At the termination of the pressure pulse, the check valve 21 is biased to closure again by the spring 24 as the piston 29 together with the spool valve 38 and valve member 44 commence their return stroke in response to the biasing force of the spring 34. Initially as the piston 29 moves rearwardly on the return stroke, the spool valve 38 will remain aftward relative to the piston, being held in that position by the friction seal member 39. As a consequence the spool valve 38 is now able to serve as a conduit to conduct displaced liquid, medium from chamber 14 behind the piston 29 to fill the piston chamber 30 during the return stroke. At the conclusion of the return stroke of piston 29, travel of the valve member 44 and the spool valve 38 are interrupted by engagement of the valve member 44 with the end wall 52 or adjusting screw 50. The piston 29 meanwhile continues aftward relative to the spool valve 38 to effect a reengagement between the securement member 41 and valve member 44 and thereby simultaneously effect a reclosure of the spool valve. The metering device 10 is then ready for the next cycle of operation.

If a source of air pressure is already available, a potential customer may prefer the pneumatically operated metering device 54 of FIGS. 5-9.

In the embodiment of FIGS. 5-9, the housing 55 comprises a male and female fitting 56 and 57 which are threadedly engaged to form a stepped cylindrical chamber 58. The chamber 58 includes an outlet 59 disposed at the end of the male fitting 56.

A cylindrical sleeve 60 is disposed in the chamber 58 generally adjacent to the outlet 59 and in abutting relation with the shoulder 61. The end of the sleeve 60 adjacent to the outlet 59 is tapered as viewed in section to provide a peripheral edge 62 at the inside diameter that projects rearwardly in the direction of the outlet. A check valve 21 generally similar to that of FIG. 1 closes the outlet end of the sleeve 60.

The male fitting 56 is provided with a plurality of inlet openings 63 for the liquid medium being metered. The inlet openings 63 extend generally normal to chamber 58 and sleeve 60 and communicate with the inside of the sleeve through the passage 64 intermediate the length of the sleeve. In radial alignment with the passage 64 an annular groove 65 is provided exteriorly of the sleeve 60. When but a single metering device 54 is required or desired, the liquid medium supply is connected to one of the inlet openings 63 and the other inlet opening is plugged or otherwise closed.

A dual piston arrangement is deployed within the cylinder sleeve 60 and is actuated by bursts or pulses of air pressure from a source, not shown, acting through the axially extending air inlet 66 provided generally centrally at the end of the female fitting 57.

A metering piston 67 is operatively disposed within the cylinder sleeve 60 and forms therewith the piston or metering chamber 68 as shown in FIG. 5 to be ahead of the metering piston. As further shown in FIG. 5, the metering chamber 68 ahead of the piston 67 communicates with the chamber 69 behind the piston 67 by means of the generally central, axially extending through bore 70. The cylinder chamber 69 behind the metering piston 67 in turn communicates with the liquid medium inlet opening 63. Rearwardly the metering piston 67 is provided with an end surface 71 disposed generally normal to the piston axis and a pair of diametrically opposed projections 72 extend rearwardly from the surface 71. The projections 72 in section extend arcuately and have a common outside diameter with the piston 67. The projections 72 terminate with transversely aligned inwardly directed radial flanges 73.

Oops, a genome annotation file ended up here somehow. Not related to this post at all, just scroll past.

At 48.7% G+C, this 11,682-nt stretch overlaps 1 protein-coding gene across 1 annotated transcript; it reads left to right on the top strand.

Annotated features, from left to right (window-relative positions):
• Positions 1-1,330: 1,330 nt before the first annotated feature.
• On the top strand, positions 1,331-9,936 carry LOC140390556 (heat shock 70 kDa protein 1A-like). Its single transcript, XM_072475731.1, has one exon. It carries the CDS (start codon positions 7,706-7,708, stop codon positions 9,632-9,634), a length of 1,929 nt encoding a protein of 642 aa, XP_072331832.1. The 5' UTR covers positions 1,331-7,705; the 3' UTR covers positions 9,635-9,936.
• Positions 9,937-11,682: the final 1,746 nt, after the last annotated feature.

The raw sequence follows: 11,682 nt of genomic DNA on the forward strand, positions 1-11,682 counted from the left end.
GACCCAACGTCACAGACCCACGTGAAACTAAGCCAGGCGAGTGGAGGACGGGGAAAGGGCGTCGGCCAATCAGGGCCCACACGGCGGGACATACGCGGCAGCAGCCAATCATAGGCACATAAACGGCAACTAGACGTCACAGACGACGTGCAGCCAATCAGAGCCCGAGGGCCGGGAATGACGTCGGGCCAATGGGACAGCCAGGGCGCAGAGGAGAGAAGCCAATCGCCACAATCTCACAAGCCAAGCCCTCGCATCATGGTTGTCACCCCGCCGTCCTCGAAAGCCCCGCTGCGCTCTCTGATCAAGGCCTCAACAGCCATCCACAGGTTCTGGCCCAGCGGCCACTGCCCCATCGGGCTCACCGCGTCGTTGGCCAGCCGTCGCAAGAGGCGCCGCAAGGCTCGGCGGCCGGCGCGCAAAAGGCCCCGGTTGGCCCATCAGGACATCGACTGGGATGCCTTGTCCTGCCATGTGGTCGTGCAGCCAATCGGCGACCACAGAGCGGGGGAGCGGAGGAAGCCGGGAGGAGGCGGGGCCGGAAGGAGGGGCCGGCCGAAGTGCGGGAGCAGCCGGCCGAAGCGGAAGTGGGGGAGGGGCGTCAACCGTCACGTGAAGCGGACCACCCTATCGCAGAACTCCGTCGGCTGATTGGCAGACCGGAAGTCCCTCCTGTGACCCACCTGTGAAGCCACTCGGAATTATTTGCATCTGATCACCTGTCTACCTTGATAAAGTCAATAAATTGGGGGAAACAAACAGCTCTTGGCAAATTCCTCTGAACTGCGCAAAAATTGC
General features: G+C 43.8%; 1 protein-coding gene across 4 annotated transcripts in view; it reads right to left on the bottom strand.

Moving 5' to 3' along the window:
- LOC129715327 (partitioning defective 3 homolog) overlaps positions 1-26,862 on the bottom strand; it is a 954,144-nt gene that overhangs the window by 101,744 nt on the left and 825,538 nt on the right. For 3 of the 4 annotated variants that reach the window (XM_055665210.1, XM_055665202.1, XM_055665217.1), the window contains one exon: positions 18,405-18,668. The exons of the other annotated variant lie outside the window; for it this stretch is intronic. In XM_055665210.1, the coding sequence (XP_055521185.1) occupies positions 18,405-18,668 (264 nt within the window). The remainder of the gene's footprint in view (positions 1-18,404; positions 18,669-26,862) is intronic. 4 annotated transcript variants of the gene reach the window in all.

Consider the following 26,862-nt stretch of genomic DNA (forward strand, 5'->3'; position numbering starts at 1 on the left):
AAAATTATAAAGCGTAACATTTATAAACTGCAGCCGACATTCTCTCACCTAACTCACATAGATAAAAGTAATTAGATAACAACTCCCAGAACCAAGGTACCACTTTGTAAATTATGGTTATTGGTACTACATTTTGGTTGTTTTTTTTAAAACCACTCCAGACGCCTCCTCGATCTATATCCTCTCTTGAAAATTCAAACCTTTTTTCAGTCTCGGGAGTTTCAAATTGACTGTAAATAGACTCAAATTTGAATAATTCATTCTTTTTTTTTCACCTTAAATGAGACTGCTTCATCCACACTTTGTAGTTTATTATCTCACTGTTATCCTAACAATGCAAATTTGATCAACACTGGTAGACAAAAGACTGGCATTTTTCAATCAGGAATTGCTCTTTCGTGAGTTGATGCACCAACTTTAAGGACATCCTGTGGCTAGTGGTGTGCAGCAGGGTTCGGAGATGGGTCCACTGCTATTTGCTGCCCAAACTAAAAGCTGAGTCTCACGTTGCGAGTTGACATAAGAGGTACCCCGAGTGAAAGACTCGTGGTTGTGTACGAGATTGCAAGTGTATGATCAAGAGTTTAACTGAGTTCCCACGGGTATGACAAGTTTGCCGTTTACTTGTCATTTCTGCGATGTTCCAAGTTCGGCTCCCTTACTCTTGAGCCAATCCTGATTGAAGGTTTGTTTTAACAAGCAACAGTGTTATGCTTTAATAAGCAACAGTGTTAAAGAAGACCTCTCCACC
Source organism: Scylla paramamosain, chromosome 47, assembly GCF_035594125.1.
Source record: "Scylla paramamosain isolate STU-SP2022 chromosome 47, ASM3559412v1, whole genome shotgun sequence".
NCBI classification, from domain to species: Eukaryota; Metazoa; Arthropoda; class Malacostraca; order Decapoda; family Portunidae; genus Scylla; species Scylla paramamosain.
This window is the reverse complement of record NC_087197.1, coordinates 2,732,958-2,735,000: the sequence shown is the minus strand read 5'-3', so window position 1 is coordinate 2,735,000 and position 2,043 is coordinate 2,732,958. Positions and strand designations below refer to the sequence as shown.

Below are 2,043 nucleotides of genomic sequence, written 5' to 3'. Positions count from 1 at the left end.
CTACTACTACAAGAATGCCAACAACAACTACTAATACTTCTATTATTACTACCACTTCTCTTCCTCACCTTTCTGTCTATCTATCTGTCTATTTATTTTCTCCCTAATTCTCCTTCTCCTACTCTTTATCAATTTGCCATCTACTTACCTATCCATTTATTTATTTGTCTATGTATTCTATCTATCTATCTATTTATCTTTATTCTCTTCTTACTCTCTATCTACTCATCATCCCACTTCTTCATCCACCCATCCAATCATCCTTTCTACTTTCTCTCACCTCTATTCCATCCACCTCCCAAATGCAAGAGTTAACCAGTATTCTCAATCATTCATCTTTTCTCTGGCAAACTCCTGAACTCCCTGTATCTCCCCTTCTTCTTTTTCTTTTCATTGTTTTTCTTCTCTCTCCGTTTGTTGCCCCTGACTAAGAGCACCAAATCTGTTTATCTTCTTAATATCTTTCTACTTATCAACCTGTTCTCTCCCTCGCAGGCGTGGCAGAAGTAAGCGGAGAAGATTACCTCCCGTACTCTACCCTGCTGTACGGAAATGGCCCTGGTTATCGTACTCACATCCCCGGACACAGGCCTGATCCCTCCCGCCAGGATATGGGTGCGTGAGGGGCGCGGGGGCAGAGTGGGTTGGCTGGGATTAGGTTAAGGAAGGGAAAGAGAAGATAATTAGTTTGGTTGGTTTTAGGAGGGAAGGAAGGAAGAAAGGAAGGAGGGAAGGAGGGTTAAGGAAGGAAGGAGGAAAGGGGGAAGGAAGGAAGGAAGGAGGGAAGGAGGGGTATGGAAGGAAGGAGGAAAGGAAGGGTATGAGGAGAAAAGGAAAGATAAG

An actuating piston 74 is operatively disposed within the cylinder sleeve 60 behind the metering piston 67 and is interconnected therewith as will be explained hereinafter. The forward or leading end of the actuating piston 74 is provided with a cylindrical portion 75 which is slidably disposed within the opposed arcuate projections 72 on the metering piston 67. The forward face of the actuating piston portion 75 carries a cylindrical sealing block 76 which is seated in the recess 77. The actuating piston sealing block 76 is selectively engageable with the rear surface 71 of the metering piston 67 to close the through bore 70. Immediately adjacent and to the rear of the piston portion 75, the actuating piston 74 is provided with an outwardly opening annular groove 78. The radial flanges 73 on the metering piston projections 72 project into the groove 78. The width of the groove 78 is intended to accommodate the movement of the actuating piston 74 relative to the metering piston 67 between the position of bore closure wherein the sealing block 76 engages with the rear surface 71 of the metering piston to close the bore 70 and a position for actuating the metering piston aftward wherein the metering piston flanges 73 are engaged by the rearwardly facing annular shoulder 79 formed by the groove 78.

Rearwardly the actuating piston 74 terminates with a diametrically enlarged portion 80 which is slidably disposed in an enlarged portion of chamber 58. A return spring 81 for the actuating piston 74 is disposed between the rearwardly facing shoulder 82 of chamber 58 and the forwardly opening annular groove 83 formed in the portion 80 of piston 74. A vent opening 84 in the wall of chamber 58 precludes pressure build up ahead of the enlarged portion 80 of the piston 74.

The enlarged end portion 80 of the piston 74 terminates with an end surface 85 generally normal to the piston axis and which is engageable with the end wall 86 of chamber 58 as shown in FIG. 5 when the piston chamber 68 is of maximum length for maximum feeding of liquid medium. The size of the piston chamber 68 may be selectively varied by the adjusting set screw 87 disposed in the threaded hole 88 that generally parallels the air inlet 66. The set screw 87 is engageable with the rear surface 85 of the piston 74 to adjust the dual piston arrangement for desired feeding of liquid medium. The size of the metering chamber 68 may also be selectively varied by imposing a corresponding constant pressure on the rear of the actuating piston 74.